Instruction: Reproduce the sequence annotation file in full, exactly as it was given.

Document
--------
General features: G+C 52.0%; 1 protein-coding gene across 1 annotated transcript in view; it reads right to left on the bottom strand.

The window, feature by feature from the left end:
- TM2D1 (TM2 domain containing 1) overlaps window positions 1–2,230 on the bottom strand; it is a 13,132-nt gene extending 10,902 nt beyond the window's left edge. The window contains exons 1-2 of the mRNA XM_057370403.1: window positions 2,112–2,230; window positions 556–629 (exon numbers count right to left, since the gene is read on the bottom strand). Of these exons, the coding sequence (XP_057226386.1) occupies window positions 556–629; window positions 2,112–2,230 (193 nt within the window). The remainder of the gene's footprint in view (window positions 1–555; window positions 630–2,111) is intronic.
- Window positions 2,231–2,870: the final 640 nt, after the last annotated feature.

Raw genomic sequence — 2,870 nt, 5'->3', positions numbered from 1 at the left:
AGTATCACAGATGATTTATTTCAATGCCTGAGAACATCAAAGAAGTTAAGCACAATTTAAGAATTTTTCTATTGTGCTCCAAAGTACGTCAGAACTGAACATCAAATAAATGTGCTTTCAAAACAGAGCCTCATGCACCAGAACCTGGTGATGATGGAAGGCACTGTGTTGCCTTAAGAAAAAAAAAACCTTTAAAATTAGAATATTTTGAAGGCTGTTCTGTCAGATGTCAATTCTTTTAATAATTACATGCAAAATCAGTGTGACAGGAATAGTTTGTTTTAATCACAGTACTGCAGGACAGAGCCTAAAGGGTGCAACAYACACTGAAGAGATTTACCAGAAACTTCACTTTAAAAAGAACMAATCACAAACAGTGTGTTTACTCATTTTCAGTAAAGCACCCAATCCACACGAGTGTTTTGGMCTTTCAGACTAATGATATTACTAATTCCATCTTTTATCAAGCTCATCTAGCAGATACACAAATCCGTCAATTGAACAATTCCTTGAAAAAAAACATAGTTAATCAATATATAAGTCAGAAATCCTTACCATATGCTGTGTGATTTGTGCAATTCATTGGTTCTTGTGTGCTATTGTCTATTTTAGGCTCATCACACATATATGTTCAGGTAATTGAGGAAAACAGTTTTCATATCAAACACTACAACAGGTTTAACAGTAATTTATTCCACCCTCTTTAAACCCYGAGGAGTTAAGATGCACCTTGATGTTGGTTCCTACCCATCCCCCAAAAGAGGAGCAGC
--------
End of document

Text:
General features: G+C 52.0%; 1 protein-coding gene across 1 annotated transcript in view; it reads right to left on the bottom strand.

The window, feature by feature from the left end:
- TM2D1 (TM2 domain containing 1) overlaps window positions 1–2,230 on the bottom strand; it is a 13,132-nt gene extending 10,902 nt beyond the window's left edge. The window contains exons 1-2 of the mRNA XM_057370403.1: window positions 2,112–2,230; window positions 556–629 (exon numbers count right to left, since the gene is read on the bottom strand). Of these exons, the coding sequence (XP_057226386.1) occupies window positions 556–629; window positions 2,112–2,230 (193 nt within the window). The remainder of the gene's footprint in view (window positions 1–555; window positions 630–2,111) is intronic.
- Window positions 2,231–2,870: the final 640 nt, after the last annotated feature.

Raw genomic sequence — 2,870 nt, 5'->3', positions numbered from 1 at the left:
AGTATCACAGATGATTTATTTCAATGCCTGAGAACATCAAAGAAGTTAAGCACAATTTAAGAATTTTTCTATTGTGCTCCAAAGTACGTCAGAACTGAACATCAAATAAATGTGCTTTCAAAACAGAGCCTCATGCACCAGAACCTGGTGATGATGGAAGGCACTGTGTTGCCTTAAGAAAAAAAAAACCTTTAAAATTAGAATATTTTGAAGGCTGTTCTGTCAGATGTCAATTCTTTTAATAATTACATGCAAAATCAGTGTGACAGGAATAGTTTGTTTTAATCACAGTACTGCAGGACAGAGCCTAAAGGGTGCAACAYACACTGAAGAGATTTACCAGAAACTTCACTTTAAAAAGAACMAATCACAAACAGTGTGTTTACTCATTTTCAGTAAAGCACCCAATCCACACGAGTGTTTTGGMCTTTCAGACTAATGATATTACTAATTCCATCTTTTATCAAGCTCATCTAGCAGATACACAAATCCGTCAATTGAACAATTCCTTGAAAAAAAACATAGTTAATCAATATATAAGTCAGAAATCCTTACCATATGCTGTGTGATTTGTGCAATTCATTGGTTCTTGTGTGCTATTGTCTATTTTAGGCTCATCACACATATATGTTCAGGTAATTGAGGAAAACAGTTTTCATATCAAACACTACAACAGGTTTAACAGTAATTTATTCCACCCTCTTTAAACCCYGAGGAGTTAAGATGCACCTTGATGTTGGTTCCTACCCATCCCCCAAAAGAGGAGCAGC